As more and more homeowners have successfully negotiated loan modifications, they are finding that getting a modification is only the beginning.  In a recent article in the Boston Globe, 8 homeowners are filling a lawsuit against Bank of America.  In the lawsuit, they allege that Bank of America has violated their loan modification agreements, damaged credit after entering into a loan modification, and initiated foreclosure after agreeing to terms that would stop a foreclosure.  According to the article, the problem typically occurs when the loss mitigation department agrees to stop foreclosure and another department does not get updated, thus foreclosing on the property. (continued below)

Among my own clients, I see this same type of incompetence.  Banks will agree to trial modifications while the foreclosure trustee is never updated on this process.  As a result, our office spends an inordinate amount of time helping Bank of America coordinate their foreclosure calendar.  While my clients would certainly be entitled to damages if Bank of America were to foreclose on the home in violation of their agreement, that process can be costly and there is no guarantee a homeowner will recover the cost of litigation.  Few, if any, homeowners can afford to challenge banks illegal process considering most are fighting to save homes that are underwater.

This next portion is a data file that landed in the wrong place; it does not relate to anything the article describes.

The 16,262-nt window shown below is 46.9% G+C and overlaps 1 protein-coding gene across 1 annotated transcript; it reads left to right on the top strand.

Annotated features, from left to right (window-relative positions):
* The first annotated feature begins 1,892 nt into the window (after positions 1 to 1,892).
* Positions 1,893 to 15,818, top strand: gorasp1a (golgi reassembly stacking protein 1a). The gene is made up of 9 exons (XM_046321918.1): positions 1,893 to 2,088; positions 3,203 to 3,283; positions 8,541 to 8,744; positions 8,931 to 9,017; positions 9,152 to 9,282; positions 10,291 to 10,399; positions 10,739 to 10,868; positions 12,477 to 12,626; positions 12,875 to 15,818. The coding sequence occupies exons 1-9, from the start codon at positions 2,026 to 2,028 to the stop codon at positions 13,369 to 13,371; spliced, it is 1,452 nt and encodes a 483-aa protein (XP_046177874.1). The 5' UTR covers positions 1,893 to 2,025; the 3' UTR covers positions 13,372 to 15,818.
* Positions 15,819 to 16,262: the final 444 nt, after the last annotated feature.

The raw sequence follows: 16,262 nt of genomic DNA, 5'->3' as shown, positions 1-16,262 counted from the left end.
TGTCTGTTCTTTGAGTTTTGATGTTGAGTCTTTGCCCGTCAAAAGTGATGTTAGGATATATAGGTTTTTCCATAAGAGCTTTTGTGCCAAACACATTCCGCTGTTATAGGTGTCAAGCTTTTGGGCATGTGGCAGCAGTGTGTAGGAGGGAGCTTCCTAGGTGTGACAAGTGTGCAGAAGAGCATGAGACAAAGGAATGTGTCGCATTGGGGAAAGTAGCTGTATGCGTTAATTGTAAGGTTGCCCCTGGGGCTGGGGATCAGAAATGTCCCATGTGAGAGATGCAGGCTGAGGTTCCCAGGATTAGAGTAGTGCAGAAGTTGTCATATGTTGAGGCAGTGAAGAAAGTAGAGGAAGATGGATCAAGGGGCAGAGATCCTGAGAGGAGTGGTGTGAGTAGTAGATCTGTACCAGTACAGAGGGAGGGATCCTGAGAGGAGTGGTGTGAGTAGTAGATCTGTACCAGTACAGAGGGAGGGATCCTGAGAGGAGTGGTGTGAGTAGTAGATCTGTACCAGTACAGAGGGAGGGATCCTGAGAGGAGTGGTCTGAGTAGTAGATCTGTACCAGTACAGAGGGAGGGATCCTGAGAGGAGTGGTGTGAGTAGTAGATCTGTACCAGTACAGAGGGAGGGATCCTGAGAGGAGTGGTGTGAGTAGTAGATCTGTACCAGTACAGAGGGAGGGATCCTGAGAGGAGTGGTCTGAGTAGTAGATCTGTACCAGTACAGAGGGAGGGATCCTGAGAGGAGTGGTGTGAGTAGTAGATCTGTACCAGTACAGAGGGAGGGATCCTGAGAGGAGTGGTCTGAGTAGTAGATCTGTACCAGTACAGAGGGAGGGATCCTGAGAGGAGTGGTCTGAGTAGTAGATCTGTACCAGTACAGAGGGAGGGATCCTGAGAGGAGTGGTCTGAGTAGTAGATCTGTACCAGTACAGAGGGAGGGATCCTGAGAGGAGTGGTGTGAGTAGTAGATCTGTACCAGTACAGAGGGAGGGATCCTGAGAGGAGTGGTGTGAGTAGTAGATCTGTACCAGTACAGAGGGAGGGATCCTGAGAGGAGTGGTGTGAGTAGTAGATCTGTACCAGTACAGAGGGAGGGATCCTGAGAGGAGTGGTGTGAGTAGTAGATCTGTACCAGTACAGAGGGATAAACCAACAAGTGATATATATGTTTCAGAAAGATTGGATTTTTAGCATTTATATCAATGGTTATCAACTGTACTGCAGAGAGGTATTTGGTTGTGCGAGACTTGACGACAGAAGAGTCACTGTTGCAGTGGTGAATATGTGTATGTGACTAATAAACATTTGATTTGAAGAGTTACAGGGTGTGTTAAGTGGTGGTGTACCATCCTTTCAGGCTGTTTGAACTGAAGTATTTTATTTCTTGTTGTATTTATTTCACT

If you are in some stage of foreclosure but are interested in saving your home through a loan modification, be sure to follow a few steps.

  1. Know who the trustee is and become familiar with their process of setting foreclosure dates.
  2. Call the foreclosure trustee regularly before any sale date
  3. If you are really committed to keeping your home, consider hiring an attorney so that they can be ready to take any alternative measures if a bank tries to foreclose without adequate notice (i.e. Bankruptcy)
  4. Contact your bank regularly and especially in the days leading up to a sale date on the home to make sure they have all the documents and information necessary
  5. Keep records of your phone calls and track all documents you send to the bank
  6. Don’t hide from the problem...if you know you are going to fall behind on your payment, be proactive and make a choice among your many options.  Even if that option is to do nothing, be educated about what you can do.
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